Make a great first impression

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1 June 2016
Written by Speak First Linked-in icon

“You never get a second chance to make a first impression” W. Triestof

Research has proven just how true this quote is. The opinions people form on meeting us for the first time rarely change. One study suggests it takes at least eight pieces of positive information to overcome a negative first impression. So if you get off to a bad start you may find it a challenge to recover from it.

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There are many factors involved in creating the right first impression. And because judgements are formed so quickly (within a matter of seconds), it’s important that you don’t leave anything to chance – you need to get it right straight away. So a little thought and planning about how you make the most of the first contact you make with people can make all the difference to your overall personal impact.

One simple model to follow when greeting someone for the first time is SOFTEN . Follow these six steps to make a positive first impression:


Smiling not only says a lot of good things about you – that you’re happy, confident, approachable and enthusiastic – it also sets off positive emotions in others, because smiling is contagious. You need to make sure your smile is real though. A real smile can be recognised through the upward curl of the lips, which reveals your teeth, and ends with creases in the crows-feet area around the eyes. A natural smile slowly floods across your face and then slowly fades. If you switch it on too fast, or let it drop too soon, it doesn’t feel sincere. So when you move from one person to another, give everyone their own, individual smile.

Open body language

Ensure you face the person you’re meeting, rather than turning away and use open gestures, rather than folding your arms or crossing your legs. If you use open body language you will appear more confident and interested in the other person.

Forward lean

Another way of expressing warmth and an interest in someone is to subtly lean forward when you meet them. If you lean back and away from someone it can appear that you don’t like them or aren’t interested in what they have to say.


In Western European, US and other cultures one of the first things we do when we meet someone is shake hands. It’s often the first and only time business people touch each other and an important way of making a connection. People read a lot into a handshake, so you need to get it right. Yet most of us are never taught how to shake hands. Here are some simple tips for the perfect handshake:

  • Not limp, but not a crusher – it should be somewhere in between. Practise on friends and family and get them to feed back on the strength of your handshake.
  • To get a real sense of connection with the other person you need to go ‘web to web’ – the web between your thumb and first finger has to touch the web between their thumb and first finger.
  • Two shakes of the hand is usually the right number for most people, although this can vary across cultures.
  • Try to keep your hand straight, with neither an upturned palm (submissive), nor your hand on top of theirs (taking charge).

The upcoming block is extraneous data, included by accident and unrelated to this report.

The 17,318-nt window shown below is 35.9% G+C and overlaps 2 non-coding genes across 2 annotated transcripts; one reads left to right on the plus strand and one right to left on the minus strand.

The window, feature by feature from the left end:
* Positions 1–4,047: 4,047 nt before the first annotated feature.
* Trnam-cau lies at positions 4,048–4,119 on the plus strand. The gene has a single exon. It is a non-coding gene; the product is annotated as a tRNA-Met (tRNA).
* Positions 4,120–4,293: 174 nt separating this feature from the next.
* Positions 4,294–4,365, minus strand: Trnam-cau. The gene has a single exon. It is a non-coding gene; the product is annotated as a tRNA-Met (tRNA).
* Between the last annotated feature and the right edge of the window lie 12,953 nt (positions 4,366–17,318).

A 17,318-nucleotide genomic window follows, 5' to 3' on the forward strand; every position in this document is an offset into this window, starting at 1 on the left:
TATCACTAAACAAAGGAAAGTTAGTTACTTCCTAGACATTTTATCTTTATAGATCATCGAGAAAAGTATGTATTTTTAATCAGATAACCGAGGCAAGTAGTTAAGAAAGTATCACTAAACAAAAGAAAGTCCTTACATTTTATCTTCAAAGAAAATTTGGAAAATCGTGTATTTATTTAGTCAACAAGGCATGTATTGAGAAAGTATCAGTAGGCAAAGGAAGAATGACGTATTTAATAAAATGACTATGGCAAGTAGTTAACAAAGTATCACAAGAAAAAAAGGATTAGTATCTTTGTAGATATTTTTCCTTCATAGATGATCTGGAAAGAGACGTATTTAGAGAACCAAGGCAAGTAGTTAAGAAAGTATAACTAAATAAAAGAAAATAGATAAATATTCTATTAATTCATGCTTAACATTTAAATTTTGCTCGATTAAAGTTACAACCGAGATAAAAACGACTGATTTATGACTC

• Don’t make the handshake too long or too short – one or two seconds is usually about right. If anything, hold it just a fraction of a second longer than you would normally.
  • Don’t hold the person at arm’s length. Bend your arm slowly to bring you closer and to show that you’re allowing them into your personal space to connect with them.
  • Make sure your hand isn’t sweaty or clammy before shaking – do a subtle wipe if you have to!

If you don’t meet someone’s gaze when you greet them, you will appear unfriendly, shifty or uncomfortable. If you stare too long you might intimidate the other person. You need to hold the other person’s eye long enough to feel you have made a connection – a second or two should be about right. A way to test is that it should be just long enough to see the colour of the other person’s eyes.


A nod is an affirmative expression which helps you to build rapport. Giving a gentle nod as you shake hands – not too many nods, not too low, and not too quickly – will help you make the right impact.

Of course, as well as following the SOFTEN model, you must pay attention to your whole ‘package’. A book is judged by its cover, so other things to get right include:

What you wear – make sure your outfit is a good cut and fit and is formal enough for the occasion. Know what suits you and don’t flash too much flesh. Well-chosen accessories can bring you and your outfit to life and give you more impact.
Your hair – ensure it’s washed, brushed and styled well. You also need to be careful about facial hair – think about what impression a beard or moustache gives of you before growing one.
Your smell – we hope it’s obvious, but make sure you’re nice and clean! Also, don’t go overboard with perfume or aftershave – a dab can make you smell nice, but half a bottle will be overwhelming.

Following these tips will help you make the best possible first impression you can. If you would like to practise these skills and receive further advice on making a good first impression, developing rapport and improving your personal impact, our course Developing Personal Impact is for you. Contact us to find out more.